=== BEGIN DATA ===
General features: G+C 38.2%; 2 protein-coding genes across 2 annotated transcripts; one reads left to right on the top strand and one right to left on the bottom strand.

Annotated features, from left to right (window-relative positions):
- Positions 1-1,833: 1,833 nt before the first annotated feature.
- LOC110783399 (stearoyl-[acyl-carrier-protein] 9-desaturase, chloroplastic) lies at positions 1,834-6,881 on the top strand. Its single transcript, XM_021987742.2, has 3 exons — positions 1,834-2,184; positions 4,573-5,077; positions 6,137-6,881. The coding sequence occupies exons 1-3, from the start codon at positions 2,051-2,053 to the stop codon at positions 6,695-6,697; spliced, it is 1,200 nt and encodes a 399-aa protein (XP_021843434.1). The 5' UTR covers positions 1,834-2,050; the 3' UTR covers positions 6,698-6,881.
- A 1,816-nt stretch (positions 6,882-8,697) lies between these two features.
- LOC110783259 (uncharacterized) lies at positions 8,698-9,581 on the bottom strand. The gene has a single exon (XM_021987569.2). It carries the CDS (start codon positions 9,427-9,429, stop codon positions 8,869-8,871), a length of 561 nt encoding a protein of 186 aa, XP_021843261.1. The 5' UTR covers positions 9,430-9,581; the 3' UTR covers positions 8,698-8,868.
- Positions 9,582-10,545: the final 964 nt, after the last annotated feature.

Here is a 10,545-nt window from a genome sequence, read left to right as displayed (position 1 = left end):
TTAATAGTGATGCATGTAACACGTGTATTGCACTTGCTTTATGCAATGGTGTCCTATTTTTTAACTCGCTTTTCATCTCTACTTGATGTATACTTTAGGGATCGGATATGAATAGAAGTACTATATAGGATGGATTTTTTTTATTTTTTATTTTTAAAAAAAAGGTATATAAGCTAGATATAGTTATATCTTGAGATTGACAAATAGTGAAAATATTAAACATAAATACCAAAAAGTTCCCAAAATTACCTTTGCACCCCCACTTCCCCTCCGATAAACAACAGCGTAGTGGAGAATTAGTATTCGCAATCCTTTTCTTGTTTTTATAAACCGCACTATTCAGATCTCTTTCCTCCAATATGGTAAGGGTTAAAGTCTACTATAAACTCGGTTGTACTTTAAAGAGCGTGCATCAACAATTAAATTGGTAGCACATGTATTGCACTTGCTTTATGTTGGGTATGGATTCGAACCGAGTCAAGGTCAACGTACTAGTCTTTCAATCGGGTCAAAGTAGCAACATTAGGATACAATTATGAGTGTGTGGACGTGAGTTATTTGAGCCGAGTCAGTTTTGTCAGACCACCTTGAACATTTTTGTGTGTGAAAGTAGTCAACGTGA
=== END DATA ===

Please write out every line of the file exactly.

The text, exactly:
General features: G+C 38.2%; 2 protein-coding genes across 2 annotated transcripts; one reads left to right on the top strand and one right to left on the bottom strand.

Annotated features, from left to right (window-relative positions):
- Positions 1-1,833: 1,833 nt before the first annotated feature.
- LOC110783399 (stearoyl-[acyl-carrier-protein] 9-desaturase, chloroplastic) lies at positions 1,834-6,881 on the top strand. Its single transcript, XM_021987742.2, has 3 exons — positions 1,834-2,184; positions 4,573-5,077; positions 6,137-6,881. The coding sequence occupies exons 1-3, from the start codon at positions 2,051-2,053 to the stop codon at positions 6,695-6,697; spliced, it is 1,200 nt and encodes a 399-aa protein (XP_021843434.1). The 5' UTR covers positions 1,834-2,050; the 3' UTR covers positions 6,698-6,881.
- A 1,816-nt stretch (positions 6,882-8,697) lies between these two features.
- LOC110783259 (uncharacterized) lies at positions 8,698-9,581 on the bottom strand. The gene has a single exon (XM_021987569.2). It carries the CDS (start codon positions 9,427-9,429, stop codon positions 8,869-8,871), a length of 561 nt encoding a protein of 186 aa, XP_021843261.1. The 5' UTR covers positions 9,430-9,581; the 3' UTR covers positions 8,698-8,868.
- Positions 9,582-10,545: the final 964 nt, after the last annotated feature.

Here is a 10,545-nt window from a genome sequence, read left to right as displayed (position 1 = left end):
TTAATAGTGATGCATGTAACACGTGTATTGCACTTGCTTTATGCAATGGTGTCCTATTTTTTAACTCGCTTTTCATCTCTACTTGATGTATACTTTAGGGATCGGATATGAATAGAAGTACTATATAGGATGGATTTTTTTTATTTTTTATTTTTAAAAAAAAGGTATATAAGCTAGATATAGTTATATCTTGAGATTGACAAATAGTGAAAATATTAAACATAAATACCAAAAAGTTCCCAAAATTACCTTTGCACCCCCACTTCCCCTCCGATAAACAACAGCGTAGTGGAGAATTAGTATTCGCAATCCTTTTCTTGTTTTTATAAACCGCACTATTCAGATCTCTTTCCTCCAATATGGTAAGGGTTAAAGTCTACTATAAACTCGGTTGTACTTTAAAGAGCGTGCATCAACAATTAAATTGGTAGCACATGTATTGCACTTGCTTTATGTTGGGTATGGATTCGAACCGAGTCAAGGTCAACGTACTAGTCTTTCAATCGGGTCAAAGTAGCAACATTAGGATACAATTATGAGTGTGTGGACGTGAGTTATTTGAGCCGAGTCAGTTTTGTCAGACCACCTTGAACATTTTTGTGTGTGAAAGTAGTCAACGTGA